Signal transduction, ageing and disease

Lei Zhang, Matthew J. Yousefzadeh, Yousin Suh, Laura J. Niedernhofer, Paul D. Robbins

Research output: Chapter in Book/Report/Conference proceedingChapter

9 Scopus citations

Abstract

Ageing is defined by the loss of functional reserve over time, leading to a decreased tissue homeostasis and increased age-related pathology. The accumulation of damage including DNA damage contributes to driving cell signaling pathways that, in turn, can drive different cell fates, including senescence and apoptosis, as well as mitochondrial dysfunction and inflammation. In addition, the accumulation of cell autonomous damage with time also drives ageing through non-cell autonomous pathways by modulation of signaling pathways. Interestingly, genetic and pharmacologic analysis of factors able to modulate lifespan and healthspan in model organisms and even humans have identified several key signaling pathways including IGF-1, NF-κB, FOXO3, mTOR, Nrf-2 and sirtuins. This review will discuss the roles of several of these key signaling pathways, in particular NF-κB and Nrf2, in modulating ageing and age-related diseases.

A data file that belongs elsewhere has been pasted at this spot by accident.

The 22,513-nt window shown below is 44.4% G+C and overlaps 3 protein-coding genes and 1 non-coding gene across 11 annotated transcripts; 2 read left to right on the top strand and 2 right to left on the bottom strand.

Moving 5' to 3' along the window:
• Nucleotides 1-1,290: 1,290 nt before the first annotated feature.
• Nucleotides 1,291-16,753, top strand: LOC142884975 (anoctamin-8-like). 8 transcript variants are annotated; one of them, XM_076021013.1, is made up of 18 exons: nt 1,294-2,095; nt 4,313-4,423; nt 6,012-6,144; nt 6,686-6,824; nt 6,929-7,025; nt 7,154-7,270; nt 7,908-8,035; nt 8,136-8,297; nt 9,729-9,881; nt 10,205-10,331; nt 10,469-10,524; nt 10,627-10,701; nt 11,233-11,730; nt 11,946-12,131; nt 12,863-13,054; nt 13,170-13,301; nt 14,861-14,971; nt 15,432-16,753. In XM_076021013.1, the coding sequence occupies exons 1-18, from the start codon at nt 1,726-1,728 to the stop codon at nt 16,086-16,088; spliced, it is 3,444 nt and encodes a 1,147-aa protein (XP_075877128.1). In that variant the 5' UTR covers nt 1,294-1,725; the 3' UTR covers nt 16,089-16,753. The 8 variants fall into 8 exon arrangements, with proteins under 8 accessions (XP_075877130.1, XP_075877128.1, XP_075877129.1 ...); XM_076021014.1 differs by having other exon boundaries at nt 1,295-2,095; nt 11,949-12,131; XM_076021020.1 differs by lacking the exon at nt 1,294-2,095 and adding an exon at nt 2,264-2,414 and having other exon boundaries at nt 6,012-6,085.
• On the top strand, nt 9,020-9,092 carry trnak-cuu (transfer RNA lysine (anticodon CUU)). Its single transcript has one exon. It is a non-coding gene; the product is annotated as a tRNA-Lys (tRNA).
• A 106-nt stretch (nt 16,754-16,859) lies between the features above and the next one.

Original languageEnglish (US)
Title of host publicationSubcellular Biochemistry
PublisherSpringer New York
Pages227-247
Number of pages21
DOIs
StatePublished - Jan 1 2019

Publication series

NameSubcellular Biochemistry
Volume91
ISSN (Print)0306-0225

Keywords

  • Age-related disease
  • Apoptosis
  • Inflammation
  • NF-κB Nrf2
  • Senescence
  • Signaling pathways
  • Sirtuins

ASJC Scopus subject areas

  • Biochemistry
  • Molecular Biology
  • Cell Biology
  • Cancer Research

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  • Cite this

    Zhang, L., Yousefzadeh, M. J., Suh, Y., Niedernhofer, L. J., & Robbins, P. D. (2019). Signal transduction, ageing and disease. In Subcellular Biochemistry (pp. 227-247). (Subcellular Biochemistry; Vol. 91). Springer New York. https://doi.org/10.1007/978-981-13-3681-2_9